The MPV is a class of car many probably wouldn’t associate with luxury — after all, functionality is the name of the game. That said, it hasn’t stopped manufacturers having a crack at bringing a premium edge to the segment — and this is BMWs effort, the 2 Series Gran Tourer.
Despite its name, it’s not just an extended version of the 2 Series coupe — rather, built on the same platform as FWD Mini products. Originally introduced in 2015, the seven-seater was graced with a refresh earlier this year in a bid to increase its presence on UK roads. Is it set to do that? We find out…
Our test car came in 220d xDrive M Sport guise, meaning it houses a 2.0-litre four-cylinder diesel engine. It’s good for 187bhp and 400Nm of torque, sent through all four wheels via an eight-speed automatic gearbox, resulting in a 0-60mph time of 7.6 seconds and a 135mph top speed. As for efficiency, BMW claims it can return 57.6mpg on the combined cycle while emitting 129g/km of CO2.
Despite the car’s size and weight, the torquey engine allows it to shift at a rate more than good enough for the town commute. It’s well-refined too, sitting well at motorway speeds and letting in little noise to the cabin.
Ride & Handling
MPVs should never be associated with serious driving capability — Renault Espace F1 excluded — but that doesn’t mean the 2 Series Grand Tourer can’t be engaging to drive. In fact, we’d go as far to call it the most fun MPV to be behind the wheel of on sale today — offering a hint of trademark BMW dynamics. Don’t expect it to be a sports car, but there’s definitely enjoyment to be had.
Where the Gran Tourer really excels though is in town and on the motorway. Good visibility all around combined with responsive handling allows for easy manoeuvrability, while a host of parking aids means it’s a breeze to pull up despite its size. Refinement continues to motorway speeds, sitting comfortably on the road and remaining quiet.See Available 2 Series deals
Interior & Equipment
As you’d expect of a BMW product, quality is in abundance throughout the cabin. Hard plastics are nowhere to be found, and everything feels incredibly well put together. Leather trimmings give a heightened sense of luxury, and everything is ergonomically designed.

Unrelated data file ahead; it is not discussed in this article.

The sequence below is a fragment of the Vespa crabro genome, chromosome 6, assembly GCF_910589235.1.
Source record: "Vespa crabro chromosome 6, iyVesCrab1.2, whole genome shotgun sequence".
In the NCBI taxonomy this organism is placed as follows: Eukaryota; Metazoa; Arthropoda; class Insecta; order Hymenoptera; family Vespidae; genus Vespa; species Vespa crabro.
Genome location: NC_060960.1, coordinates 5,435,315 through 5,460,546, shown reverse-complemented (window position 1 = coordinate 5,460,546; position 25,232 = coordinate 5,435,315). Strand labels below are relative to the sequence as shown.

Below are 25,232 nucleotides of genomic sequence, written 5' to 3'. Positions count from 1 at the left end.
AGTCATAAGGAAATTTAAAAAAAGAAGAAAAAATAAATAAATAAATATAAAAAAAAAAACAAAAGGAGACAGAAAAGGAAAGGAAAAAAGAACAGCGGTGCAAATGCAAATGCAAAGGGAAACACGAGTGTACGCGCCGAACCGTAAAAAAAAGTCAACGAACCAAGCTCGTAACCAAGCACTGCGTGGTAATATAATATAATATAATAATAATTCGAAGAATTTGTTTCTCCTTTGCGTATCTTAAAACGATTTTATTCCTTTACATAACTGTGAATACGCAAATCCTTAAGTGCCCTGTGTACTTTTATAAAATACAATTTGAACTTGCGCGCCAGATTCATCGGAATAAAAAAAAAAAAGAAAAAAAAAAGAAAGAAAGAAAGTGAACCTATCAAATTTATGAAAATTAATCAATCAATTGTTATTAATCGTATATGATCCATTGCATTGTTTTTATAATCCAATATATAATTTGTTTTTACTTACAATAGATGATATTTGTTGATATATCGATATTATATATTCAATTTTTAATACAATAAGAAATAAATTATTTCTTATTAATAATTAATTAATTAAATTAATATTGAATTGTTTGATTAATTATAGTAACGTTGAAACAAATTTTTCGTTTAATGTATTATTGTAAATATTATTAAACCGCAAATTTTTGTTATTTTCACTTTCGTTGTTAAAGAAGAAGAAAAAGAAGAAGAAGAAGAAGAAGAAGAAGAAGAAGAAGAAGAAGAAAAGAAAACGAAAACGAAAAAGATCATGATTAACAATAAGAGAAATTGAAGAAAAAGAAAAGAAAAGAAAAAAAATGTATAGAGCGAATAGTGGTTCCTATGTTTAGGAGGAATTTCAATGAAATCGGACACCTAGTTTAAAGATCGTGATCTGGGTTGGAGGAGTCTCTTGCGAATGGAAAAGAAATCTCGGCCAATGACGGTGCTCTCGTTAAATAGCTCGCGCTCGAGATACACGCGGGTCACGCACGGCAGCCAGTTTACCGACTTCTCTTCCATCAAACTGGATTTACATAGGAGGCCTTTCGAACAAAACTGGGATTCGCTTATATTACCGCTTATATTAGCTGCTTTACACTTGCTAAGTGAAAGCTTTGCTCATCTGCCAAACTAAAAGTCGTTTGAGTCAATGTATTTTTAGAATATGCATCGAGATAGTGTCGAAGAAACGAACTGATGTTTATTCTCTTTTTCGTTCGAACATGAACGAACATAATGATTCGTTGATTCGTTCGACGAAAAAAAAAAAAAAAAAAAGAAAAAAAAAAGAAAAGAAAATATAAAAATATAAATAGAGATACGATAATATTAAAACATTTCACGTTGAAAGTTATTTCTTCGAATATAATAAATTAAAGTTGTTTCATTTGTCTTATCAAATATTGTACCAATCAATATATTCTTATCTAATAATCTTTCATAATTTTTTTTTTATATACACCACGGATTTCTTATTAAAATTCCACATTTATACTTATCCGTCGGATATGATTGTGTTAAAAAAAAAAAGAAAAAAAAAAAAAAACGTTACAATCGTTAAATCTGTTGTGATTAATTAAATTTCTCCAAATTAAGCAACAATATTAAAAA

As for space, there’s just 145 litres of space when all seats are in place — although dropping the back row increases that to 560 litres. Rivals do offer more in this respect.
Standard equipment on M Sport models includes 18-inch alloy wheels, Dakota leather upholstery, aerodynamic body styling and sports seats up front. Our car also came equipped with tons of options, including the Tech Pack bringing the firm’s iDrive system, the Comfort pack which adds electric seats and a heated steering wheel, plus the Vision pack — including a reversing camera.
The BMW 2 Series Gran Tourer may pack a lot, but it comes at a price. Base models start from £34,470 OTR while our car after options jumped to monumental £43,105. If it were our money, we’d opt for the 220d but maybe go easy on the options list.
Running costs should be low though, thanks to its efficient diesel engine while an insurance band of 20 should keep premiums down.
The BMW 2 Series Gran Tourer brings a genuinely premium offering to a segment otherwise not known for it, meaning you don’t have to sacrifice luxury for the sake or sheer practicality.
It can also be a genuinely fun thing to drive in the right circumstances, while also remaining a usable machine both around the town and on the motorway. A high price might scare some off, but play it sensible with the options list and the seven-seater is a compelling option.